Photographer Jamie Beck has done quite a bit lately to popularize the “cinemagraph“: Harry Potter-esque photos that are given an extra dimension by adding a dash of animation. If you want to learn how to make your own, Photojojo recently published a great tutorial on how to make them using Photoshop. Photographers Fernando Baez and Christopher Mathew Burt have also published tutorials and some helpful tips.
This animation was created by students of the Engineering 128: Advanced Engineering Design Graphics course at UC Berkeley during the Spring 2008 semester. The first part shows a Canon 10D DSLR exploding into its individual parts, and then those parts coming together again to slowly rebuild the camera, while the second part does the same for a Canon 24-85mm lens. Pretty dang impressive considering that it’s for an undergraduate course.
This advertisement might not seem too special or difficult to do at first glance, until you find out that it was done completely in Photoshop.
Our original plan: traditional animation in flash, still art in illustrator. Boy did that change. As we went through look development, everyone was feeling the wonkier hand drawn feel. Goodbye Illustrator. As we talked through the pipeline process with our new animator buddy Ben, he suggests “just do it ALL in Photoshop”. With a flurry of keystrokes, the animation timeline was opened, and we were animating… right there… all in one program. ZOMG. [#]
Did you know that Photoshop is capable of animation? Check out the Window->Animation panel.
These ghostly figures you see in these photographs weren’t Photoshopped in, but are purely done through light painting. If you remember the creative 3D light painting technique using an iPad that we shared a while back, Croix Gagnon and Frank Schott took it a step further and put a slightly morbid twist on it. For their project “12:31“, they “painted” using a laptop and an animation showing cross-sections of a human body! Read more…
Adam Fisher, an animator at Laika, grew out his hair and beard in order to make this neat video in which he gives himself a haircut and shave with only his hands. It’s a creative use of stop-motion, and was made to promote the protection of our natural resources.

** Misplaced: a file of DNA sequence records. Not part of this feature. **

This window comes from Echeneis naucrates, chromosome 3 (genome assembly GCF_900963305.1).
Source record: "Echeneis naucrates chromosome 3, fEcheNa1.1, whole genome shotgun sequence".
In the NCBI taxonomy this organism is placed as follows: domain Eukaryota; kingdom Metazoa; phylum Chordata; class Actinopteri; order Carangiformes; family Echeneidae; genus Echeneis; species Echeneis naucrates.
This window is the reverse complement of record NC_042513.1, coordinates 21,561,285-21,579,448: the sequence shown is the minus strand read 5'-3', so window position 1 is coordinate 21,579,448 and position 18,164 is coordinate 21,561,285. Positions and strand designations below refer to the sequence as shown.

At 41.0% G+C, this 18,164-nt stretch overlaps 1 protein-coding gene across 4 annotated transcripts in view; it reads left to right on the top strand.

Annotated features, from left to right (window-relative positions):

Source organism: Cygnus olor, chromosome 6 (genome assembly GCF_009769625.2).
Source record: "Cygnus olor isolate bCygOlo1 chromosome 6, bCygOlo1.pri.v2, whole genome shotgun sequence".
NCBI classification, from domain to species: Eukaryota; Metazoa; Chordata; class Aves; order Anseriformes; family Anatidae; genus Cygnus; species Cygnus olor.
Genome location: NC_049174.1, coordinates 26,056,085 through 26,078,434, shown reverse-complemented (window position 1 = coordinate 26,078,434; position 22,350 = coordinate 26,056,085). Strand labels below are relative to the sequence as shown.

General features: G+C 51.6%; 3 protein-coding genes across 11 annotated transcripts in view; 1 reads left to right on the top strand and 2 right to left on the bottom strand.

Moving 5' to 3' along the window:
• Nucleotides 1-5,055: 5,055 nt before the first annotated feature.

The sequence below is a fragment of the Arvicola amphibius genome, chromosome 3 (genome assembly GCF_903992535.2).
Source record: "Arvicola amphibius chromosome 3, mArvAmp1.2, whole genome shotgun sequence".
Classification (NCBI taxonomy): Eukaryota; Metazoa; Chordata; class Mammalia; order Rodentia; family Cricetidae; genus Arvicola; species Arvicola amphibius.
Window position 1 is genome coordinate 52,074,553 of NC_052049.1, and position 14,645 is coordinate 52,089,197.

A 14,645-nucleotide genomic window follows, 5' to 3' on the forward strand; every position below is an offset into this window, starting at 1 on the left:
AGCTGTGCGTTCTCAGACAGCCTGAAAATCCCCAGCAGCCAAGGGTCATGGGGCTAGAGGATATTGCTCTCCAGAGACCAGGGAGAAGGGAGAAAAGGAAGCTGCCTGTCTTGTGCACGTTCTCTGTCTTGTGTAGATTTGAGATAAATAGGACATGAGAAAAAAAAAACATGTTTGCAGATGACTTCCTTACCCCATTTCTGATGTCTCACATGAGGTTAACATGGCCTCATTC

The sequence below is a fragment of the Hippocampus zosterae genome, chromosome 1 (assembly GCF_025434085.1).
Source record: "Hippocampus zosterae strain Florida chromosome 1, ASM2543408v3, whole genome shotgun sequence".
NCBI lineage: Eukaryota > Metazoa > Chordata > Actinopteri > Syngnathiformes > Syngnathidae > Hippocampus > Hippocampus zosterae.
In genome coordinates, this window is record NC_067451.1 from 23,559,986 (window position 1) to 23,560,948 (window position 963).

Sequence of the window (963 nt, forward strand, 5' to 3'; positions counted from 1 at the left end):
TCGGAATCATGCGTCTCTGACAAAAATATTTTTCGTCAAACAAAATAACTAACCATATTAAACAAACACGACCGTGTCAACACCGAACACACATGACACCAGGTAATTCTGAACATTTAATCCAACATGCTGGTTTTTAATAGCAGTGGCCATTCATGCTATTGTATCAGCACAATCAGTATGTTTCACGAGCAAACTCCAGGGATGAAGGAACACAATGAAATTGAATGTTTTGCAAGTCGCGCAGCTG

P.S. Be careful when playing Fisher Rock-paper-scissors!
“Nowhere Near Here” is a creative video by Pahnl that uses light painted stencils for stop-motion animation, following a glowing dog on its journeys around a city. Production took over 300 hours, and involved getting down on the knees to light paint over 200 stencils. Ironically, a dog almost peed on the camera during shooting.
OK Go, the kings of viral music videos, just released their latest video for the song “Last Leaf“. It’s a stop motion video in which individual pieces of toast are used as each frame of the animation. 15 still shots (made with the Samsung NX100) were used for each second in the resulting video, with the final video using 2,430 pieces of toast.
By using all sorts of crazy computer modeling and animation techniques, they figured out how to create 3D light-paintings by playing a “CAT-scan” style animation on the iPad while sweeping the iPad through the air. By repeatedly doing this kind of sweeping with various 3D models, they were able to create 3D light painting stop-motion animations. Here’s how they explain it:
We use photographic and animation techniques that were developed to draw moving 3-dimensional typography and objects with an iPad. In dark environments, we play movies on the surface of the iPad that extrude 3-d light forms as they move through the exposure. Multiple exposures with slightly different movies make up the stop-frame animation.
If you were reading PetaPixel earlier this year, you probably remember the jaw-dropping CGI animation titled “The Third & The Seventh“. Here’s another extremely realistic and detailed computer-generated animation that simulates a camera traveling through a classroom (with lens flares and all). It was created by Israel-based Studio Aiko.
The scene was modeled using 3D Max and rendered with V-Ray, and was created over a period of 6 months. Read more…
Here’s a really imaginative short film called AT-AT day afternoon, created by Canadian filmmaker Patrick Boivin. Boivin took a vintage Star Wars Walker toy and transformed it into man’s best friend. The film was created using a blend of stop-motion animation, puppetry, and clever household green screens that aren’t always green. Boivin, who is self-trained in filmmaking and effects, said in an interview that he shoots primarily with a Canon 5D Mark II.
Check out the behind-the-scenes video below. Read more…